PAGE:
Native American Art for Far-flung Territories
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Interventions examines how members of Native American and Canadian First Nation groups situate their art in contemporary global environments, creating a new kind of nexus between the requirements of Native communities and the forms of public display that are of interest to worldwide audiences.
- Published: 2009
- Subject Listing: Art History / Native American and Indigenous Art; Native American and Indigenous Studies
- Bibliographic information: 240 pp., 47 illus., 12 in color, 6 x 9 in.
Judith Ostrowitz selects several critical cases to demonstrate this strategic tacking between macro- and micro-identities. The long-term implications of the totem pole restoration projects of the second half of the twentieth century; the opening of the National Museum of the American Indian; the dance event in Juneau known as Celebration; the impact of modernism and postmodernism on Indian art; and the use of electronic media to establish Indian territory on the Internet all demonstrate facets of the purposeful and context-driven strategies of self-representation designed by Native communities.
The NMAI may be the paramount example of the construction of public identity originating from Indian Country to date. Ostrowitz describes how, in the course of the museum's creation, the distinctions among many specific groups of origin were selectively blurred in service of larger goals. In contrast, the purpose of the gathering of Tlingit, Haida, and Tsimshian people at the biennial Celebration is to rejoice in distinct Native groups and in the vitality of their traditions. Postmodernism has afforded twentieth- and twenty-first century Native artists the opportunity to penetrate mainstream art worlds, where experimentation is encouraged and the former criteria for the production of "Native art" are selectively referenced.
Through close readings of Native cultural productions, Ostrowitz puts Native art practices into conversation with larger issues in cultural studies. Art audiences are becoming familiar with many works that address global communities but are generated in environments affected by specific ethnic, gendered, and cultural perspectives. As the work of non-Native artists in world-system venues is now also interpreted in the context of the biographical and cultural histories of their makers, all works of art may be better appreciated as expressions of local artistic position.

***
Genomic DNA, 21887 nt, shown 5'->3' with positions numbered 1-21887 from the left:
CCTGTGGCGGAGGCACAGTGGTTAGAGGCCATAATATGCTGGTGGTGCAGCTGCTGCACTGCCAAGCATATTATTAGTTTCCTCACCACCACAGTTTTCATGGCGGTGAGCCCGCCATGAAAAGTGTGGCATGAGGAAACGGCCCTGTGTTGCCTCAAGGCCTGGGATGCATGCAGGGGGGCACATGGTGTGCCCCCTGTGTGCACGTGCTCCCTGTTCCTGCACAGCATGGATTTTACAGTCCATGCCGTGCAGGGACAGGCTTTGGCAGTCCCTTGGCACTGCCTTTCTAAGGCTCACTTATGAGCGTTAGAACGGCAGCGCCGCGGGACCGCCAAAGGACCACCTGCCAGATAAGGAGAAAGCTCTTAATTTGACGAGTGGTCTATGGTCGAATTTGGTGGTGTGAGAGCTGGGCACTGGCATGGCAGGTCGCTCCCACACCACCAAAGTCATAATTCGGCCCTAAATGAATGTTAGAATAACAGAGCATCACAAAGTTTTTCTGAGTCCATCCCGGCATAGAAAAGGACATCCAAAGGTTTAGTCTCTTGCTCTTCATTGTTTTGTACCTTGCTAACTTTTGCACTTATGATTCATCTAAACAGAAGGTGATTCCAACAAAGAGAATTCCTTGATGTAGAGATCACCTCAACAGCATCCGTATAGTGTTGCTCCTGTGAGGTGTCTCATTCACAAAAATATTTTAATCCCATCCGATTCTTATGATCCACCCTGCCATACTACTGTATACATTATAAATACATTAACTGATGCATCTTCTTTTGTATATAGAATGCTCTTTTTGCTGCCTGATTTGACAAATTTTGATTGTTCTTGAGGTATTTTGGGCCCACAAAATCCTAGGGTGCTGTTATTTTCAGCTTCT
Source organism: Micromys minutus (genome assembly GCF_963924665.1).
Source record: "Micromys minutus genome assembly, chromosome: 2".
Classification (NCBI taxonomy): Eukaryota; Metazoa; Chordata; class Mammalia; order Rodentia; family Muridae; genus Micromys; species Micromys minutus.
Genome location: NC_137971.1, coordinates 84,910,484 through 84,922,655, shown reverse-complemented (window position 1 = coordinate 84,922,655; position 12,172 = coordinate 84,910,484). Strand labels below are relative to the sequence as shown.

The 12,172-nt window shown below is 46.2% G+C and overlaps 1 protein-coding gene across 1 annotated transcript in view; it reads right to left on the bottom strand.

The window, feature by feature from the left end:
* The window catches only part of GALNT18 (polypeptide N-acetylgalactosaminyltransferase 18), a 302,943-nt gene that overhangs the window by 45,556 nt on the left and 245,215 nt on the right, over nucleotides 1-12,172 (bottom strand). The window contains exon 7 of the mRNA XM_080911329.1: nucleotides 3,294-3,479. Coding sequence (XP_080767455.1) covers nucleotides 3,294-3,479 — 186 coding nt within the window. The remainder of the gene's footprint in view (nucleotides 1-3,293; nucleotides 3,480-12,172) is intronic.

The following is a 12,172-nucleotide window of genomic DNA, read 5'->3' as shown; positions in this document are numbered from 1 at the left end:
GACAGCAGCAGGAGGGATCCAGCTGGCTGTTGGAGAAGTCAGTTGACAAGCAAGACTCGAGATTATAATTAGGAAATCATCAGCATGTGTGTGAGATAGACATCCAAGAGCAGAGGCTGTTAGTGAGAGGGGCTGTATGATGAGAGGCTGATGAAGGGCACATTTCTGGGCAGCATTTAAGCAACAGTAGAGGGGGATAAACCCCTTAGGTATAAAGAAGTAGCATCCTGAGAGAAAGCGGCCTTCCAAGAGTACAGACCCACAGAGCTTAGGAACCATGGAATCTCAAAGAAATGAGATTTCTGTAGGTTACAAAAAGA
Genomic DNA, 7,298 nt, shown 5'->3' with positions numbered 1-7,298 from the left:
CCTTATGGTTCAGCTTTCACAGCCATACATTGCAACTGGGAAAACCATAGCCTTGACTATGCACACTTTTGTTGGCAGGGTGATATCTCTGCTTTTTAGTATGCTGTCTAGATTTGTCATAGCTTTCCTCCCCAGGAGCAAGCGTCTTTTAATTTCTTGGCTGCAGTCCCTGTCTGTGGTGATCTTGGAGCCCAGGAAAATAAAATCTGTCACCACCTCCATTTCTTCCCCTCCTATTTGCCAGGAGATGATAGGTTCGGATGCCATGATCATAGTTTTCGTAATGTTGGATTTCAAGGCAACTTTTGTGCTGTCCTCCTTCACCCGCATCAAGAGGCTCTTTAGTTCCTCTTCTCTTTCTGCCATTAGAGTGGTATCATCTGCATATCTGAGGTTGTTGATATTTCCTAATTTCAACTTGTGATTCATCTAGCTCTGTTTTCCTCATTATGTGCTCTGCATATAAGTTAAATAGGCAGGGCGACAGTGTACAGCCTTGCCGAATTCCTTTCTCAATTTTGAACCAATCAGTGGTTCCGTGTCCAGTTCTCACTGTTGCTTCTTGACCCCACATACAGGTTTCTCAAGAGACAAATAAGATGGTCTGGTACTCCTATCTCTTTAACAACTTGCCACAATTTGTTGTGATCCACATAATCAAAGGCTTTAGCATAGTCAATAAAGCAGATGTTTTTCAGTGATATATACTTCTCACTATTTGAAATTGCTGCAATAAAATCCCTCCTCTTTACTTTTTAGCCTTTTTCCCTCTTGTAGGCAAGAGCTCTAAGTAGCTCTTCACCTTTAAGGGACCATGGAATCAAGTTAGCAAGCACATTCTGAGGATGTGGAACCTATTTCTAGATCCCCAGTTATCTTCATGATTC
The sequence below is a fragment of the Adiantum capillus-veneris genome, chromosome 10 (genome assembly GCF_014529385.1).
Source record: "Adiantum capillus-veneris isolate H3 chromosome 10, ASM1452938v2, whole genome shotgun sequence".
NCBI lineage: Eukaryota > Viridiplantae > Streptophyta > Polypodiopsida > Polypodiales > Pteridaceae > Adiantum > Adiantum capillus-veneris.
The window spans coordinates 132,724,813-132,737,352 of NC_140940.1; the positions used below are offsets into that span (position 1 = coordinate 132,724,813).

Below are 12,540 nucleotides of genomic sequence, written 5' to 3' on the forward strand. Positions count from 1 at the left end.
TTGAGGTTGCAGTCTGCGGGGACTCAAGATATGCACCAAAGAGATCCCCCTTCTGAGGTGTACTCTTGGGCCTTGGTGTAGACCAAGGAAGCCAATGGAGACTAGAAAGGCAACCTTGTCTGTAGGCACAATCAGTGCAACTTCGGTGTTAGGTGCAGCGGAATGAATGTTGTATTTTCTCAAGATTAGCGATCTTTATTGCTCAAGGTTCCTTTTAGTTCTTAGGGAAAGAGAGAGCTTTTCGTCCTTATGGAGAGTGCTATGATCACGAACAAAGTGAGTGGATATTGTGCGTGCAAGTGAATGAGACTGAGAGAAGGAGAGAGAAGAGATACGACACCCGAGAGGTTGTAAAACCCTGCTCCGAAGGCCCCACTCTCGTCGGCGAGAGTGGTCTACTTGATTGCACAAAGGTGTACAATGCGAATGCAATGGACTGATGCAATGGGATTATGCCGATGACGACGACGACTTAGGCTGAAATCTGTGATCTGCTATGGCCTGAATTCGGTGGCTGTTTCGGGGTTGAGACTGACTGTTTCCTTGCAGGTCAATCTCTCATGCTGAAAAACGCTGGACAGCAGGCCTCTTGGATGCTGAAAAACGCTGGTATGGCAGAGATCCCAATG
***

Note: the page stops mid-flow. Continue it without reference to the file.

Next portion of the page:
Judith Ostrowitz is the author of Privileging the Past: Reconstructing History in Northwest Coast Art. She is an adjunct associate professor who has taught at Columbia University, Yale, New York University, and the City College of New York.
"Judith Ostrowitz skillfully investigates the complex and innovative strategies used by First Nations artists since the 1950s to engage with museum, art gallery, restoration, and tourist initiatives. . . . Her five carefully chosen case studies are broad in scope and involve cross-border and cross-cultural negotiations within a global environment."
-BC Studies, BC Studies
"This is a first-rate contribution to Native American art history, and to transdisciplinary conversations about diverse modern and post-modern realms. It brings many intellectual worlds together."
-Janet Catherine Berlo, University of Rochester
"An invaluable and timely contribution to the increasingly complex debates around Northwest Coast Native art."
-Charlotte Townsend-Gault, University of British Columbia
Introduction - Interventions: Native American Art for Far-Flung Territories
1 The World Is as Wide as the Imagination: Northwest Coast Art Projects Exceed Territory
2 Concourse and Periphery: Planning the National Museum of the American Indian
3 Dancing as Clan, Nation, and World-System at Celebration
4 The Good Reader of Contemporary Native American Art
5 Performing Race / Imagined Space: Native American Art in Electronic Media
Artistic Intervention and Strategic Practice: An Afterword